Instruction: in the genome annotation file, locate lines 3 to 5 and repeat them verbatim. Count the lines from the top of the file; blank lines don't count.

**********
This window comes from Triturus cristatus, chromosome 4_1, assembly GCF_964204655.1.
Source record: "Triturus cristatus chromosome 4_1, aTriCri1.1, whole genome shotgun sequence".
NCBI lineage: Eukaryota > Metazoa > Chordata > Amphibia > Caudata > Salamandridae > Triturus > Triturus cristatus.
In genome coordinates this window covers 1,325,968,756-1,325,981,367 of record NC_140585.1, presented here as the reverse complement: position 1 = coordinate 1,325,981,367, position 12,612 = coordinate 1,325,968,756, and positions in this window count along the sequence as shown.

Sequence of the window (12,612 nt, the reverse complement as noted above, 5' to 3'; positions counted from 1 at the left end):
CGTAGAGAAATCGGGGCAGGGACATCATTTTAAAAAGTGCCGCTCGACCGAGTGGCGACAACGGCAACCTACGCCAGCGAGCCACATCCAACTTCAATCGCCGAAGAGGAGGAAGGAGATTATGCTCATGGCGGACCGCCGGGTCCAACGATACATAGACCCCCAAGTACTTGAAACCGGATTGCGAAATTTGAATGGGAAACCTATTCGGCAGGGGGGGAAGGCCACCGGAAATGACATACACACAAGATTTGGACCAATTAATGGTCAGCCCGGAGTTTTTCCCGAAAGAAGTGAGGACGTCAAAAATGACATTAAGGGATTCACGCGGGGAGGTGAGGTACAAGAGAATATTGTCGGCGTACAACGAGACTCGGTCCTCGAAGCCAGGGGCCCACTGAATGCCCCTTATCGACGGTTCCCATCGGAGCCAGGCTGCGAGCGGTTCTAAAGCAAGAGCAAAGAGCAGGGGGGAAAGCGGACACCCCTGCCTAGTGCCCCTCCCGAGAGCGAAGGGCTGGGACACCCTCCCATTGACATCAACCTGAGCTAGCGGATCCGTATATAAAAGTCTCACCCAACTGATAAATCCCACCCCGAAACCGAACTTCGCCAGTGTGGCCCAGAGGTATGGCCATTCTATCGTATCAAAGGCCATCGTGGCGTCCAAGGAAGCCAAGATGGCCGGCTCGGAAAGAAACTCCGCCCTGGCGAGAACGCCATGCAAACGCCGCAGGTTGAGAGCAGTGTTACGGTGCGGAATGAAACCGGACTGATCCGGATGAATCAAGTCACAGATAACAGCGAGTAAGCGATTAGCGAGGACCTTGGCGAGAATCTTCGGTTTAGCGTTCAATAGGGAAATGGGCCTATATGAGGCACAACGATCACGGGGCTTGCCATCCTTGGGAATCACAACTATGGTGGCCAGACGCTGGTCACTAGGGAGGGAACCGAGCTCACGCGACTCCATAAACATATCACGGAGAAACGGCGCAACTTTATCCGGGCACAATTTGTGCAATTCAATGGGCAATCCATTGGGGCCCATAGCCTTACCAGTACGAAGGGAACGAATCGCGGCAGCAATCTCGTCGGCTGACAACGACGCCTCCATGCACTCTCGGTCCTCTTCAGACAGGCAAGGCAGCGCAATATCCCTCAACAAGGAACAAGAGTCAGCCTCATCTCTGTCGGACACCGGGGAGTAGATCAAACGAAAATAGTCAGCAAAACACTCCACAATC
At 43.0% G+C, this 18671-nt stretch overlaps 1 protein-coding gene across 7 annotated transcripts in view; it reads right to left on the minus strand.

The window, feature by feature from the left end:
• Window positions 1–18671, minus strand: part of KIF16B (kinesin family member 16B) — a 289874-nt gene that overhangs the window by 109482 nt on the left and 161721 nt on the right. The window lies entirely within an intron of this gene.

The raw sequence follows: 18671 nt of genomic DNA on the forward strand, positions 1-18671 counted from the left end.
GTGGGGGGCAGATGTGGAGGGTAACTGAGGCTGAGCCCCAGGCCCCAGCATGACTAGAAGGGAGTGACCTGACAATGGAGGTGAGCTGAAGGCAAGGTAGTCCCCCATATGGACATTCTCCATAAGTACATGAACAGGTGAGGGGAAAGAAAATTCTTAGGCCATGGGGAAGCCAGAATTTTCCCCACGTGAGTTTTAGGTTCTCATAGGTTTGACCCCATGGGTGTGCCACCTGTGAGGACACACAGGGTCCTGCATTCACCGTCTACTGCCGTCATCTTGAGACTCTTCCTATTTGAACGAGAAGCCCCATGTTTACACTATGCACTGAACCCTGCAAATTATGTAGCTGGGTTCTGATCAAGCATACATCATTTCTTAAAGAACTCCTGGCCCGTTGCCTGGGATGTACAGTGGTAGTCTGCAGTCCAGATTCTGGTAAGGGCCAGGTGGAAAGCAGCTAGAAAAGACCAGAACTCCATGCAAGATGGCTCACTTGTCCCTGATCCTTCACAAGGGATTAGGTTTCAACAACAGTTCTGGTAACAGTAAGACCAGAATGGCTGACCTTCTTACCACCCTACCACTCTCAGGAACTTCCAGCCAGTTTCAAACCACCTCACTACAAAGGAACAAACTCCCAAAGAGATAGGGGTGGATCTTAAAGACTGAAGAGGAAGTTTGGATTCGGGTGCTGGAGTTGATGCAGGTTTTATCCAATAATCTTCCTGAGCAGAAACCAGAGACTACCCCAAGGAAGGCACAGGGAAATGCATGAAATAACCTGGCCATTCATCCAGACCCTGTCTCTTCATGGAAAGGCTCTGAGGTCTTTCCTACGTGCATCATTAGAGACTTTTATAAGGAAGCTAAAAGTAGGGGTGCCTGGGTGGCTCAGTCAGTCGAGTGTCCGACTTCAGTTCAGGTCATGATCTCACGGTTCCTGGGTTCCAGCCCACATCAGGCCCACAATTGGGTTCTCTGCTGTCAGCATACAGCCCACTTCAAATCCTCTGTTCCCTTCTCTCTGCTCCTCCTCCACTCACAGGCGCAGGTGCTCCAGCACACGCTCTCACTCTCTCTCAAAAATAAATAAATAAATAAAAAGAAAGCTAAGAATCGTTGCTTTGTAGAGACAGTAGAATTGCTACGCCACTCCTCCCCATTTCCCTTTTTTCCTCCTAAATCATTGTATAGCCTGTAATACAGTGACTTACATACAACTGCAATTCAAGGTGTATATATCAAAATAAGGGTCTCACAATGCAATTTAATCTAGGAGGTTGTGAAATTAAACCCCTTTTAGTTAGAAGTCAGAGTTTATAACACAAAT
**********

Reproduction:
NCBI lineage: Eukaryota > Metazoa > Chordata > Amphibia > Caudata > Salamandridae > Triturus > Triturus cristatus.
In genome coordinates this window covers 1,325,968,756-1,325,981,367 of record NC_140585.1, presented here as the reverse complement: position 1 = coordinate 1,325,981,367, position 12,612 = coordinate 1,325,968,756, and positions in this window count along the sequence as shown.

Sequence of the window (12,612 nt, the reverse complement as noted above, 5' to 3'; positions counted from 1 at the left end):